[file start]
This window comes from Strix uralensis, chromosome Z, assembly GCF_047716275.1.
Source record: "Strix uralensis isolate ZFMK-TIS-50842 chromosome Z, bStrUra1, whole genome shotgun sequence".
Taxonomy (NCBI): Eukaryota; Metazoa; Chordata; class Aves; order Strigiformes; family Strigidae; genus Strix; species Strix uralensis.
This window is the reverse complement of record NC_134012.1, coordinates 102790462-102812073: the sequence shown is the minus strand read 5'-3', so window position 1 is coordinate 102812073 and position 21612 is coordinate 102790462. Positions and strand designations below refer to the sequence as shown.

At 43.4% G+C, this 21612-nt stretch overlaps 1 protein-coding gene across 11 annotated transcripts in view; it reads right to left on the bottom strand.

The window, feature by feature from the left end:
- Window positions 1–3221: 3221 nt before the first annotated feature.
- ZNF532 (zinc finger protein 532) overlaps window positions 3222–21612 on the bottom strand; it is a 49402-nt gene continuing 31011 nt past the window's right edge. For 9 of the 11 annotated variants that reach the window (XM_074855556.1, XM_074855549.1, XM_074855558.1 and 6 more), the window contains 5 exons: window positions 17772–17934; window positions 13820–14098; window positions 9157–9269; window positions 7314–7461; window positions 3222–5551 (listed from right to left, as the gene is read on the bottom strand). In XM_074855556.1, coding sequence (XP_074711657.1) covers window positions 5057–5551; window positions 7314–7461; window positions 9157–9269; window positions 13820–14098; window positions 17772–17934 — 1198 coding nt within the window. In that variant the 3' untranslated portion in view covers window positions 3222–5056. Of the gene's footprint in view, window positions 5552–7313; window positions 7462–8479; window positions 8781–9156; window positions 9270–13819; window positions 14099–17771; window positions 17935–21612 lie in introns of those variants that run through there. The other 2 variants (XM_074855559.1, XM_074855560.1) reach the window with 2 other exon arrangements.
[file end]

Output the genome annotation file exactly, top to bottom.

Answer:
This window comes from Strix uralensis, chromosome Z, assembly GCF_047716275.1.
Source record: "Strix uralensis isolate ZFMK-TIS-50842 chromosome Z, bStrUra1, whole genome shotgun sequence".
Taxonomy (NCBI): Eukaryota; Metazoa; Chordata; class Aves; order Strigiformes; family Strigidae; genus Strix; species Strix uralensis.
This window is the reverse complement of record NC_134012.1, coordinates 102790462-102812073: the sequence shown is the minus strand read 5'-3', so window position 1 is coordinate 102812073 and position 21612 is coordinate 102790462. Positions and strand designations below refer to the sequence as shown.

At 43.4% G+C, this 21612-nt stretch overlaps 1 protein-coding gene across 11 annotated transcripts in view; it reads right to left on the bottom strand.

The window, feature by feature from the left end:
- Window positions 1–3221: 3221 nt before the first annotated feature.
- ZNF532 (zinc finger protein 532) overlaps window positions 3222–21612 on the bottom strand; it is a 49402-nt gene continuing 31011 nt past the window's right edge. For 9 of the 11 annotated variants that reach the window (XM_074855556.1, XM_074855549.1, XM_074855558.1 and 6 more), the window contains 5 exons: window positions 17772–17934; window positions 13820–14098; window positions 9157–9269; window positions 7314–7461; window positions 3222–5551 (listed from right to left, as the gene is read on the bottom strand). In XM_074855556.1, coding sequence (XP_074711657.1) covers window positions 5057–5551; window positions 7314–7461; window positions 9157–9269; window positions 13820–14098; window positions 17772–17934 — 1198 coding nt within the window. In that variant the 3' untranslated portion in view covers window positions 3222–5056. Of the gene's footprint in view, window positions 5552–7313; window positions 7462–8479; window positions 8781–9156; window positions 9270–13819; window positions 14099–17771; window positions 17935–21612 lie in introns of those variants that run through there. The other 2 variants (XM_074855559.1, XM_074855560.1) reach the window with 2 other exon arrangements.